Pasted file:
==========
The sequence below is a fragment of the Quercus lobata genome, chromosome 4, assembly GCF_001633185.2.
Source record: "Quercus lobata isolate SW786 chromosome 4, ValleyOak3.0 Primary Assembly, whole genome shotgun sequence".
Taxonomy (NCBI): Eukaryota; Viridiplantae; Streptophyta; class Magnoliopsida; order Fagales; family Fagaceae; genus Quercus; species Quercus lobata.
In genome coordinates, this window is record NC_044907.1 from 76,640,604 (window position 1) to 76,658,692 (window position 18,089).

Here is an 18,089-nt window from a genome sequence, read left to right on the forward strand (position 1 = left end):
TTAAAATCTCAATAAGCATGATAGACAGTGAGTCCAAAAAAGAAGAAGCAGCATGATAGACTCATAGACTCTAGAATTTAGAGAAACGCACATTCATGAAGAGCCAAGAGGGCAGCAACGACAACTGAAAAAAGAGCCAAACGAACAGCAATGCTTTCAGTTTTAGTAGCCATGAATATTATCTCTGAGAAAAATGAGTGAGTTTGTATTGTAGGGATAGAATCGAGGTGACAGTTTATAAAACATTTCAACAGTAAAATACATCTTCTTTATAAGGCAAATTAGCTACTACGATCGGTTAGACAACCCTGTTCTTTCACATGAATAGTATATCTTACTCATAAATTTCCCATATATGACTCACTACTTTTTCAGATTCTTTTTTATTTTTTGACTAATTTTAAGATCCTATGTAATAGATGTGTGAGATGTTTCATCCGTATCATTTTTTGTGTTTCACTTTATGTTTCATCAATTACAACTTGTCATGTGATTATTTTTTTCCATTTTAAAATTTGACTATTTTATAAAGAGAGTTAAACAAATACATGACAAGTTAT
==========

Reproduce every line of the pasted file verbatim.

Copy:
The sequence below is a fragment of the Quercus lobata genome, chromosome 4, assembly GCF_001633185.2.
Source record: "Quercus lobata isolate SW786 chromosome 4, ValleyOak3.0 Primary Assembly, whole genome shotgun sequence".
Taxonomy (NCBI): Eukaryota; Viridiplantae; Streptophyta; class Magnoliopsida; order Fagales; family Fagaceae; genus Quercus; species Quercus lobata.
In genome coordinates, this window is record NC_044907.1 from 76,640,604 (window position 1) to 76,658,692 (window position 18,089).

Here is an 18,089-nt window from a genome sequence, read left to right on the forward strand (position 1 = left end):
TTAAAATCTCAATAAGCATGATAGACAGTGAGTCCAAAAAAGAAGAAGCAGCATGATAGACTCATAGACTCTAGAATTTAGAGAAACGCACATTCATGAAGAGCCAAGAGGGCAGCAACGACAACTGAAAAAAGAGCCAAACGAACAGCAATGCTTTCAGTTTTAGTAGCCATGAATATTATCTCTGAGAAAAATGAGTGAGTTTGTATTGTAGGGATAGAATCGAGGTGACAGTTTATAAAACATTTCAACAGTAAAATACATCTTCTTTATAAGGCAAATTAGCTACTACGATCGGTTAGACAACCCTGTTCTTTCACATGAATAGTATATCTTACTCATAAATTTCCCATATATGACTCACTACTTTTTCAGATTCTTTTTTATTTTTTGACTAATTTTAAGATCCTATGTAATAGATGTGTGAGATGTTTCATCCGTATCATTTTTTGTGTTTCACTTTATGTTTCATCAATTACAACTTGTCATGTGATTATTTTTTTCCATTTTAAAATTTGACTATTTTATAAAGAGAGTTAAACAAATACATGACAAGTTAT